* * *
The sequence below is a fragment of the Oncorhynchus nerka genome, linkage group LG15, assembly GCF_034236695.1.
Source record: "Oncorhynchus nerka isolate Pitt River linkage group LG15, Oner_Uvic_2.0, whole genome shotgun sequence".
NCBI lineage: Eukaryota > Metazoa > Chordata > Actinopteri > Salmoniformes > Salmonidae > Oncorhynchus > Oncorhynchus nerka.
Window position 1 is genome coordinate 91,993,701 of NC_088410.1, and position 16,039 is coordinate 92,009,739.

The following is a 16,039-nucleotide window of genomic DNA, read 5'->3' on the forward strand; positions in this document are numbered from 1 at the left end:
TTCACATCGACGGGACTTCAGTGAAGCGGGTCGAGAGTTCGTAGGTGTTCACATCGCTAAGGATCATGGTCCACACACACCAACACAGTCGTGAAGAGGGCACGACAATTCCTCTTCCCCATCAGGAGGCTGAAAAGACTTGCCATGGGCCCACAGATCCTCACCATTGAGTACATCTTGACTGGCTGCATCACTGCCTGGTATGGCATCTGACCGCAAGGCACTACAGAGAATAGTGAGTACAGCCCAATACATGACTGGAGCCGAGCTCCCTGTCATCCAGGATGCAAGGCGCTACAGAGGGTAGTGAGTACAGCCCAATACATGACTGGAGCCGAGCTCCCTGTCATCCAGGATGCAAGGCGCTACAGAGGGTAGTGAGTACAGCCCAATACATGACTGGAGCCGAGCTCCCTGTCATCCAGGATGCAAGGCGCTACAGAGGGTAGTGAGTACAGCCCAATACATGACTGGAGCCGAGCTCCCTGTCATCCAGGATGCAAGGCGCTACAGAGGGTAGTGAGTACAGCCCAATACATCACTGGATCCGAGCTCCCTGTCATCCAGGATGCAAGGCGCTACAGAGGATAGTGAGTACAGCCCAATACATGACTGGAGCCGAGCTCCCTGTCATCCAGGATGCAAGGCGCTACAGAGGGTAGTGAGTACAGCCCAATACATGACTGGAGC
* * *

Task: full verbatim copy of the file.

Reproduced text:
The sequence below is a fragment of the Oncorhynchus nerka genome, linkage group LG15, assembly GCF_034236695.1.
Source record: "Oncorhynchus nerka isolate Pitt River linkage group LG15, Oner_Uvic_2.0, whole genome shotgun sequence".
NCBI lineage: Eukaryota > Metazoa > Chordata > Actinopteri > Salmoniformes > Salmonidae > Oncorhynchus > Oncorhynchus nerka.
Window position 1 is genome coordinate 91,993,701 of NC_088410.1, and position 16,039 is coordinate 92,009,739.

The following is a 16,039-nucleotide window of genomic DNA, read 5'->3' on the forward strand; positions in this document are numbered from 1 at the left end:
TTCACATCGACGGGACTTCAGTGAAGCGGGTCGAGAGTTCGTAGGTGTTCACATCGCTAAGGATCATGGTCCACACACACCAACACAGTCGTGAAGAGGGCACGACAATTCCTCTTCCCCATCAGGAGGCTGAAAAGACTTGCCATGGGCCCACAGATCCTCACCATTGAGTACATCTTGACTGGCTGCATCACTGCCTGGTATGGCATCTGACCGCAAGGCACTACAGAGAATAGTGAGTACAGCCCAATACATGACTGGAGCCGAGCTCCCTGTCATCCAGGATGCAAGGCGCTACAGAGGGTAGTGAGTACAGCCCAATACATGACTGGAGCCGAGCTCCCTGTCATCCAGGATGCAAGGCGCTACAGAGGGTAGTGAGTACAGCCCAATACATGACTGGAGCCGAGCTCCCTGTCATCCAGGATGCAAGGCGCTACAGAGGGTAGTGAGTACAGCCCAATACATGACTGGAGCCGAGCTCCCTGTCATCCAGGATGCAAGGCGCTACAGAGGGTAGTGAGTACAGCCCAATACATCACTGGATCCGAGCTCCCTGTCATCCAGGATGCAAGGCGCTACAGAGGATAGTGAGTACAGCCCAATACATGACTGGAGCCGAGCTCCCTGTCATCCAGGATGCAAGGCGCTACAGAGGGTAGTGAGTACAGCCCAATACATGACTGGAGC